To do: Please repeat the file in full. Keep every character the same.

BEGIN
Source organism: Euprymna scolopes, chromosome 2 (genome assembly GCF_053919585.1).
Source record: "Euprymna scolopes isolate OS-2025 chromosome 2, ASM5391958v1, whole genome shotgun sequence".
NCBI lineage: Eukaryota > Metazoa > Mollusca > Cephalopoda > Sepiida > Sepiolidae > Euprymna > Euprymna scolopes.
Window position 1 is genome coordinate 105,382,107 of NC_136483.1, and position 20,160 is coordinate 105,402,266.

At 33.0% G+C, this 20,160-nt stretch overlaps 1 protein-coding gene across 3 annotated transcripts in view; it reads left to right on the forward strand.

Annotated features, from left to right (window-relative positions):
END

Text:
Source organism: Euprymna scolopes, chromosome 2 (genome assembly GCF_053919585.1).
Source record: "Euprymna scolopes isolate OS-2025 chromosome 2, ASM5391958v1, whole genome shotgun sequence".
NCBI lineage: Eukaryota > Metazoa > Mollusca > Cephalopoda > Sepiida > Sepiolidae > Euprymna > Euprymna scolopes.
Window position 1 is genome coordinate 105,382,107 of NC_136483.1, and position 20,160 is coordinate 105,402,266.

At 33.0% G+C, this 20,160-nt stretch overlaps 1 protein-coding gene across 3 annotated transcripts in view; it reads left to right on the forward strand.

Annotated features, from left to right (window-relative positions):